I spent the next few days passing back through Argentina on my way to Paraguay – including a nondescript couple of days in Salta which was pleasant enough but not somewhere I fancied staying too long.
When I arrived in to the capital of Paraguay, Asuncion, it seemed that my hostel had been inexplicably overrun by yanks – who I later learnt were all part of the Peace Corps.
It also turned out that they had just finished one of their placements, and there was a big ‘well done we are all awesome’ party as some sort of reward.
A few of us tagged along to the party, which looked a no expenses spared event in a large bar that had been rented out. It was there that I got talking to a yank girl at the bar.
“So you’re here with the Peace Corps?” she asked me.
“Oh, where are you from?”
“Oh, well.. why are you in Paraguay”
This, in fairness, was actually a valid point. A couple of saffers and I did a runner from the yank bash pretty quickly, and ended up finding what appeared to be an exclusive club for the rich Paraguayans of Asuncion.
A bit of a wankers hang out, it was a bizarre contrast from the poverty-stricken country and yet like everywhere in the world it seems – some people will always be rich, even in the poorest areas.
I really, really wanted to like Paraguay and Asuncion – and it wasn’t like I disliked it, but as people had told me time and time again, there just wasn’t much to see or do. The yank girl had been right, why did I come to Paraguay?
Walking around Asuncion was fun for a day or so – and I managed to stumble on some sort of traditional folk / food party. Even the people selling the food and drink were eyeing me with an air of bemusement of how and why I was here, though very friendly it must be said.
Certainly in the South American leg of the trip, it was the poorest country I’d encountered. Most likely not helped by some terrible flooding in the past few months, the city centre itself was awash with temporary wooden houses and entire families living in tents, some of which were set up directly outside various government buildings.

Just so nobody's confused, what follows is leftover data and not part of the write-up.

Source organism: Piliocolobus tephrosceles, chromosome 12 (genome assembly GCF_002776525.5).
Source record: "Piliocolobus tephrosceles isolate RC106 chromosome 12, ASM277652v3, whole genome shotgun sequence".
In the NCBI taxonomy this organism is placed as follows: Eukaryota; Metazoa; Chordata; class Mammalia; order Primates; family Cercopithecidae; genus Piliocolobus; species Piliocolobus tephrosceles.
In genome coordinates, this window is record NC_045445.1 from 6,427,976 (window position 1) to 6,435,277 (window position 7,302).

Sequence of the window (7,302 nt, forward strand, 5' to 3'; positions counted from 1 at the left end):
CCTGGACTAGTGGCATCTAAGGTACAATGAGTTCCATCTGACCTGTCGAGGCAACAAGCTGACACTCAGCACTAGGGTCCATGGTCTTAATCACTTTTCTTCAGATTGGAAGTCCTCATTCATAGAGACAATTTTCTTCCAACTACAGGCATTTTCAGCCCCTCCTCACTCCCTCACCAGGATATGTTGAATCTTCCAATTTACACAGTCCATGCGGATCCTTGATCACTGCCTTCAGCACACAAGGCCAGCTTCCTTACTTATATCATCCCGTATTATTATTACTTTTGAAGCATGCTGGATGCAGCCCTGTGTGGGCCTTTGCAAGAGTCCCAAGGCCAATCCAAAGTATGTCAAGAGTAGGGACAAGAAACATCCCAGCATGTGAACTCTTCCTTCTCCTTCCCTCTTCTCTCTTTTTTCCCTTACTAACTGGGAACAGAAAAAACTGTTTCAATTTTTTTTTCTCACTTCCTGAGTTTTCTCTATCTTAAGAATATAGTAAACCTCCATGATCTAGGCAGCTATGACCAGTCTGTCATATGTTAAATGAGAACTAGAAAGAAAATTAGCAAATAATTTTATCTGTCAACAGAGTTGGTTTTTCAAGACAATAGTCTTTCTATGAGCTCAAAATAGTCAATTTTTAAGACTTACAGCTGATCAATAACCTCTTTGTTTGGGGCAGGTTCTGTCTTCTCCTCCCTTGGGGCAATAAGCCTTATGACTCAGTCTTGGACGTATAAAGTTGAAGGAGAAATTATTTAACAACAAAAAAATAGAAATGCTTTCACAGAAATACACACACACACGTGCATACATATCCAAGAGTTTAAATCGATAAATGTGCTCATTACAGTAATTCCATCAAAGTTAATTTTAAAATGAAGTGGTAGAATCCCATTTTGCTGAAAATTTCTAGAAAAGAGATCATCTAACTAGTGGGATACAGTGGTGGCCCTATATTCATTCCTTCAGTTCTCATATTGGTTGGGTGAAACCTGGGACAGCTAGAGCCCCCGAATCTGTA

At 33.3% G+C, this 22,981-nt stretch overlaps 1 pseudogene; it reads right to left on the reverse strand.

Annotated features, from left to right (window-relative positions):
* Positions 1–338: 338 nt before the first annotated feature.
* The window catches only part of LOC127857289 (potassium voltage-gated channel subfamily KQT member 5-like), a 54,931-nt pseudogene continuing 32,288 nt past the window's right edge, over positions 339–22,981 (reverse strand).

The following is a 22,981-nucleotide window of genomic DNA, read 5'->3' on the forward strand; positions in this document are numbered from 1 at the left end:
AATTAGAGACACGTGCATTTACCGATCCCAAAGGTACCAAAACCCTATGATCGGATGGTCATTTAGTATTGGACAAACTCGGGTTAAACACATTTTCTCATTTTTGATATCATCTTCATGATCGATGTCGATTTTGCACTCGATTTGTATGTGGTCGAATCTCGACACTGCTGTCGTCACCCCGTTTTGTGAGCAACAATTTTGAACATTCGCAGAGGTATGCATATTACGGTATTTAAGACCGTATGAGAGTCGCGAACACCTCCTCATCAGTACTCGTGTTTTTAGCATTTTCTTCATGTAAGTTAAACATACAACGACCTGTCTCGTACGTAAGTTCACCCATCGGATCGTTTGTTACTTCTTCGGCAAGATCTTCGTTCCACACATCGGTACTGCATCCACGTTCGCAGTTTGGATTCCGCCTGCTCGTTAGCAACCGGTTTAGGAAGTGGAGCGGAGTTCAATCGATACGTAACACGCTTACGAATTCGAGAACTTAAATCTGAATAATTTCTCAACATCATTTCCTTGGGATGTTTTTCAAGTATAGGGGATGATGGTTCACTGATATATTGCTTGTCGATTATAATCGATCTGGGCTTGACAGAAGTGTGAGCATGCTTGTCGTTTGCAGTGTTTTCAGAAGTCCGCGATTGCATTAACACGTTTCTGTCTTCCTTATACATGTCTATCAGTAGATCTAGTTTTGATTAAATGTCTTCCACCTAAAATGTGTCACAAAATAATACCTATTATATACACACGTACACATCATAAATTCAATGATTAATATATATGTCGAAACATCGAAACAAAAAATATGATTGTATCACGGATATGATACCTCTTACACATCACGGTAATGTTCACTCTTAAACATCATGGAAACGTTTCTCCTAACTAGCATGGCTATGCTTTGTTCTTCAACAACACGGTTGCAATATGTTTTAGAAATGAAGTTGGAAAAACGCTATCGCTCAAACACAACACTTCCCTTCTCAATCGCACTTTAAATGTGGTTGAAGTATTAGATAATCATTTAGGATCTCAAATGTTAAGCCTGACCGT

It wasn’t all bad, and there was a quirky charm to Asuncion – particularly at night-time when brightly coloured lights lit up the various squares and buildings.
One evening I stumbled on a blues band jamming in the street – and sitting in a nearby cafe listening to this for nearly two hours was probably the highlight of my time here.
With the days dwindling down, it was finally time to head to my last country – Brazil. Though it proved harder to leave Paraguay then I’d have imagined, and for two days straight the night bus was sold out.
I made a quick call to jump on a day bus to the Paraguayan border city of Ciudad del Este, which by all accounts was a place to stay away from. Luck appeared to be on my side, as after several hours we arrived at Ciudad Del Este and after enquiring about getting over the border, I was just in time to catch the last local bus over the border to Foz De Iguazo in Brazil.
I tried to explain to the bus driver that I needed to get my passport stamped on the way over, and if the bus would stop. We didn’t seem to be able to understand eachother, but I hopped on anyway deciding to just go with it. (afterwards it dawned on me he was probably Brazilian and speaking Portuguese).
There was just two of us on the bus, as I was accompanied by a jumpy and restless Syrian guy. Halfway through the journey he demanded the bus driver let him out – calling him crazy. The bus was stuck in traffic so I’m not sure what he was doing wrong – but here I was, on a bus on my own, hopefully heading to Brazil with no idea of where to go or stay.
By this time it was late evening and dark, and I noticed us approaching what looked like the Paraguayan border. We flew over and continued along a bridge. That’s okay, I thought, as long as I get an entry stamp in to Brazil I will be fine. The other side of the bridge came and went, and although I saw what looked like a small check point, we bypassed it and besides, I didn’t think it was big enough – and the bus would be obliged to stop, surely?
After a few minutes, I noticed a few Portugeese-looking signs. Then the tell-tale A with the funny squiggle over it. I quickly asked the driver if we were in Foz, which he confirmed. Shit – I’m an illegal in Brazil! I’d have to somehow sort out an entry visa another time but for now I just needed somewhere to stay.
The driver didn’t seem to know where any hostels were, so I asked to be dropped at the nearest bus stop to the centre. As I hopped off of the bus in the middle of a random Brazilian city at night, with no idea of where to stay and having no Portuguese, the tiredness of the long journey hit me – and I just wanted a bed.
Luckily a man in a petrol station spoke Spanish and was able to direct me to a nearby hostel. On first look it looked a decent place, and not too expensive. I checked in and hit the bed – I had made it to Brazil!